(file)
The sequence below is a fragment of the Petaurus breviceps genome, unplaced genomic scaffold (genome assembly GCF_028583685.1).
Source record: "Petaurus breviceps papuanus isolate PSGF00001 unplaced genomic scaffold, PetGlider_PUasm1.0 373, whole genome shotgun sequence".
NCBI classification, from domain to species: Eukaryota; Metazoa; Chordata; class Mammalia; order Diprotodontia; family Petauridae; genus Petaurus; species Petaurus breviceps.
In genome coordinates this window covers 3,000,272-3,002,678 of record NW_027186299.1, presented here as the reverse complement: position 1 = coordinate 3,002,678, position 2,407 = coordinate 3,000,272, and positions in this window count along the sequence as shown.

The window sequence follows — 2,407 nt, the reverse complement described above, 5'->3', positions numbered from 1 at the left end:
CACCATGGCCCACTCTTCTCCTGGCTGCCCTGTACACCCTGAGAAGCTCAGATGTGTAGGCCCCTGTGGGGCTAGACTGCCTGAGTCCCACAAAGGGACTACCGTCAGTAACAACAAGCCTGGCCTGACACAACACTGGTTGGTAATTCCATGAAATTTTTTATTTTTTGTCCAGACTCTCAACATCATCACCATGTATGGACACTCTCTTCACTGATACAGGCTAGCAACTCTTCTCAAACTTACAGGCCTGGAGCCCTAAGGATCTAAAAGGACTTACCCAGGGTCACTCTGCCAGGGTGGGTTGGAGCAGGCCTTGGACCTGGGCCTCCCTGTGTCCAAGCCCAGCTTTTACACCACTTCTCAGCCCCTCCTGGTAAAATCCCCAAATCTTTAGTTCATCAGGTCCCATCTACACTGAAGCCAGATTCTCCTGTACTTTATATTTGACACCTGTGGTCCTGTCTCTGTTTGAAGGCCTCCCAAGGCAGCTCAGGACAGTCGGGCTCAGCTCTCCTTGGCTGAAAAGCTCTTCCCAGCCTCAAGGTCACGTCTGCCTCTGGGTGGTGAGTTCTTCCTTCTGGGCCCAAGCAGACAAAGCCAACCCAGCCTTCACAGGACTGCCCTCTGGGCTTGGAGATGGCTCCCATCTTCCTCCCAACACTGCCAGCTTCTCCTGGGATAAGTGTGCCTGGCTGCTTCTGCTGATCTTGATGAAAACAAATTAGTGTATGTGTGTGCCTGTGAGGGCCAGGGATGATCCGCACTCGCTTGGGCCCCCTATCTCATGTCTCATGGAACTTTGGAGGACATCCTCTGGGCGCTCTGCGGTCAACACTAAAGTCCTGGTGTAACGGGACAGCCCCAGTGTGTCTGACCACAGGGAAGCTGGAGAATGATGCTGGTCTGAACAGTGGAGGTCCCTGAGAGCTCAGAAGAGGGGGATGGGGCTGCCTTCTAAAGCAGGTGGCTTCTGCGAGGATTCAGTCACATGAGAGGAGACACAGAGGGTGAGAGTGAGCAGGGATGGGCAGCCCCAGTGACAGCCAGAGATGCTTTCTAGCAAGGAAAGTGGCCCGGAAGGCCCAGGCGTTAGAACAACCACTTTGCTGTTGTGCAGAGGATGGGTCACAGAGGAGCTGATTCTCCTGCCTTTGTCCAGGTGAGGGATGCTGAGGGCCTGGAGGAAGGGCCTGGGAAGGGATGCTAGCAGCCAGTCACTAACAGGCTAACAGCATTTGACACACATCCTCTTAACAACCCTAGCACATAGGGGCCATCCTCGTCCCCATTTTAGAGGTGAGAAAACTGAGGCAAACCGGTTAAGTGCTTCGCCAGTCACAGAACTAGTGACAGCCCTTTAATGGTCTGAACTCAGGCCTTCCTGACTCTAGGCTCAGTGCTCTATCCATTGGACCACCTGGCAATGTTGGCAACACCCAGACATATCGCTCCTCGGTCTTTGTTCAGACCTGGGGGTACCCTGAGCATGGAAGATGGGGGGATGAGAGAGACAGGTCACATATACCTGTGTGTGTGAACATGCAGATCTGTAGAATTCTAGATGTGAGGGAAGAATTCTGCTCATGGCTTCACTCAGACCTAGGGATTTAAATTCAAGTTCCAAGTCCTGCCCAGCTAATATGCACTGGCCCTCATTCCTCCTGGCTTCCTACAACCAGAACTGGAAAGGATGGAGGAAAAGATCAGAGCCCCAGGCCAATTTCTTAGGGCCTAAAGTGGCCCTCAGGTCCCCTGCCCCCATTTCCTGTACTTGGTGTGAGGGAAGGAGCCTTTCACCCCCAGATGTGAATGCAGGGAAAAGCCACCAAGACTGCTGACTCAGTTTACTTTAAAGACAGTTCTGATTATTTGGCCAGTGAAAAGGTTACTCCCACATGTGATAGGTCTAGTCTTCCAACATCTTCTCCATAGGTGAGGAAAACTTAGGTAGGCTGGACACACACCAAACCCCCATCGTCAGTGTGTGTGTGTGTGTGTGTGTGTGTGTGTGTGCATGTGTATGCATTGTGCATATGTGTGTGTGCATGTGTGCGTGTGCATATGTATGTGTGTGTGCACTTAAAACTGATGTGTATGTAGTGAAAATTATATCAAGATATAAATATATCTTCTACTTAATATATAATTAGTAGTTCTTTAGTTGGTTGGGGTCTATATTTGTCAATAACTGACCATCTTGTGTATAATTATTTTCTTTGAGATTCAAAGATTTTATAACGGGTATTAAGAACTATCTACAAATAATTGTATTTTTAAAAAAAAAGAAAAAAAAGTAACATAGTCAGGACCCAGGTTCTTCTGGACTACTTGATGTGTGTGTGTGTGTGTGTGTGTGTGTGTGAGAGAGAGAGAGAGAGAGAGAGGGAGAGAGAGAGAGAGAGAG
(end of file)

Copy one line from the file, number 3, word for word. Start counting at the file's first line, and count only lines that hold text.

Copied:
NCBI classification, from domain to species: Eukaryota; Metazoa; Chordata; class Mammalia; order Diprotodontia; family Petauridae; genus Petaurus; species Petaurus breviceps.